RCA. Bangui Youth House is relaunched
04-01-2023 | di COOPI

RCA. Bangui Youth House is relaunched

In the Central African Republic, around Bangui, there are not many houses or spaces dedicated to young people and activities have always been difficult to implement. Until 2021, the Youth House in the Bimbo neighbourhood of Bangui did not receive any material or financial support to implement them. The situation radically improved two years ago: the youth centre started to receive adequate support. 

The new director, Véronique Mbesse-Dmjeby, with years of experience in various youth centres in the area, says:

The situation is not easy. There is a big security gap in the neighbourhood, robberies and violence are quite frequent. I believe that we have to intervene at the level of the young people to try to improve the condition of things. We are here to support the young people in our neighbourhoods and villages. We have to work with them to make their future better.

Veronique explains that after the start of the project "Youth, Hope of the Central African Republic: Masséka békou ti Bé-Afrika", implemented by COOPI - Cooperazione Internazionale and financed by the 'Békou' European Trust Fund, her work became easier to manage:

Before the project started, the only opportunities offered by the Youth Centre were educational talks and the library. Now I can organise many more activities in the House, and more and more young people are starting to participate and take an interest in the activities offered. We have been able to proceed with the adoption of an action plan for next year's activities and also ensure a close follow-up with the boys. Also thanks to the support of the management committee, which was created when the project started, I am able to organise awareness-raising sessions on civic sense and citizenship to involve young people on the issue of safety in the neighbourhood.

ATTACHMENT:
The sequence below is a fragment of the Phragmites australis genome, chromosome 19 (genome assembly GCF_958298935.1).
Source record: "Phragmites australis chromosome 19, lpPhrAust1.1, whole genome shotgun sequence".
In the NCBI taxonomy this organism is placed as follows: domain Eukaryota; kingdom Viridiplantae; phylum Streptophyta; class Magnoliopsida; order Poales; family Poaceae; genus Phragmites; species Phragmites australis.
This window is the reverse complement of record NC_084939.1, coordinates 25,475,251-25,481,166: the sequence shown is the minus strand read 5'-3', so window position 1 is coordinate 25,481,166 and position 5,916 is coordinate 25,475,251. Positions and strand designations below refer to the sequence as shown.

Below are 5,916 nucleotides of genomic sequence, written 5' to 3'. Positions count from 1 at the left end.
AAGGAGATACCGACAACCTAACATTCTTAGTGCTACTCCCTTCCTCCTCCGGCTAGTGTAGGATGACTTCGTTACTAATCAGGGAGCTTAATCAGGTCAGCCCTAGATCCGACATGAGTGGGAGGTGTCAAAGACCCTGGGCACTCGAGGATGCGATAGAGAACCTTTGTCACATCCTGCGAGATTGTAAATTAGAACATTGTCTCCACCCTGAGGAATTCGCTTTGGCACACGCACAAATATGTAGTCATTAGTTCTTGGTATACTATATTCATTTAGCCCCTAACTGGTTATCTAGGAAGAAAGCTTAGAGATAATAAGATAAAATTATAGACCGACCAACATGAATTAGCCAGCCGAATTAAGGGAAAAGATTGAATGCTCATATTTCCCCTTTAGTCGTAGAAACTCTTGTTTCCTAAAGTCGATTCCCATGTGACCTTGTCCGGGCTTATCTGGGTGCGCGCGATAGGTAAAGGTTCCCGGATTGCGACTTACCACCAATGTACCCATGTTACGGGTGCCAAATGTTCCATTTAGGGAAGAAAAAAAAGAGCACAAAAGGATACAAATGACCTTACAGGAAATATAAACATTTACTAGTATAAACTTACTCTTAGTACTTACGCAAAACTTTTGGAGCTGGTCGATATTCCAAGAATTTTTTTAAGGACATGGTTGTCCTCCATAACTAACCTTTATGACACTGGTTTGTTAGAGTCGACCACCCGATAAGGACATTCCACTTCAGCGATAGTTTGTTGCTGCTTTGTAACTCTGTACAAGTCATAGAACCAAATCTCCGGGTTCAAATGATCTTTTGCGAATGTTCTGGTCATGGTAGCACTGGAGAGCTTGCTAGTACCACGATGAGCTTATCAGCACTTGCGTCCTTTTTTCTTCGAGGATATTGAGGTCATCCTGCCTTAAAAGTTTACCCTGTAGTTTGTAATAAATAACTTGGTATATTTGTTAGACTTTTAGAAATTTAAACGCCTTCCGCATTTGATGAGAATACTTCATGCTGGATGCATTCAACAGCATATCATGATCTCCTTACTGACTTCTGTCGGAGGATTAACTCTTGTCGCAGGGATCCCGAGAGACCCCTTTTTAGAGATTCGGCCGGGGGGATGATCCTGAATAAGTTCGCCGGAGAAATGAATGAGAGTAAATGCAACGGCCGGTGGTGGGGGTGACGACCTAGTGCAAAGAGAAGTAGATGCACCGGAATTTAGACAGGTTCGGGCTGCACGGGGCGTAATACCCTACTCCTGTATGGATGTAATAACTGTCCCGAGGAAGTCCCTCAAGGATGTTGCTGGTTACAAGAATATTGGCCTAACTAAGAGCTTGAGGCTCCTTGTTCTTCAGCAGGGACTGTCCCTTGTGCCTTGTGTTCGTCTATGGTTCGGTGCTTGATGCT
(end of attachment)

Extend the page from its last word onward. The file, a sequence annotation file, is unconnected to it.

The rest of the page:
Véronique also had the opportunity to participate in a capacity building workshop for youth centre directors organised by the project, thanks to which she acquired new skills and improved existing ones:

The work is now more manageable, I feel more confident and I know I have the skills to understand the needs of our youth community and organise more specific activities for them.

The director also emphasised the fact that not many girls participate in the activities. The main reason, according to her, is a language barrier: 

They think that only French is spoken in the Youth House and are ashamed to participate for fear of not understanding. My goal is to integrate more girls, organise activities and involve them so that they feel comfortable. We will start with literacy classes. Later, we would also like to organise activities for the teenage mothers, who are quite numerous in the area.

This youth support programme aims to strengthen young people's proactive awareness and participation so that they can be key players in the dialogue and social cohesion of the community, to accompany the peace and reconciliation process in the country. Firstly, it will aim to rehabilitate and equip youth houses in the areas concerned, making them autonomous, operational and functional.  Then, in collaboration with the institutions that most represent young people, such as the National Youth Council (CNJ) and the National Institute of Youth and Sports (INJS), joint planning and coordination of actions to support young people will be undertaken.

In conclusion, the director states:

I see that the situation is already starting to improve. I am optimistic that, as the activities continue, young people will benefit more and more and, thanks to them, we will be able to bring visible improvements to our community.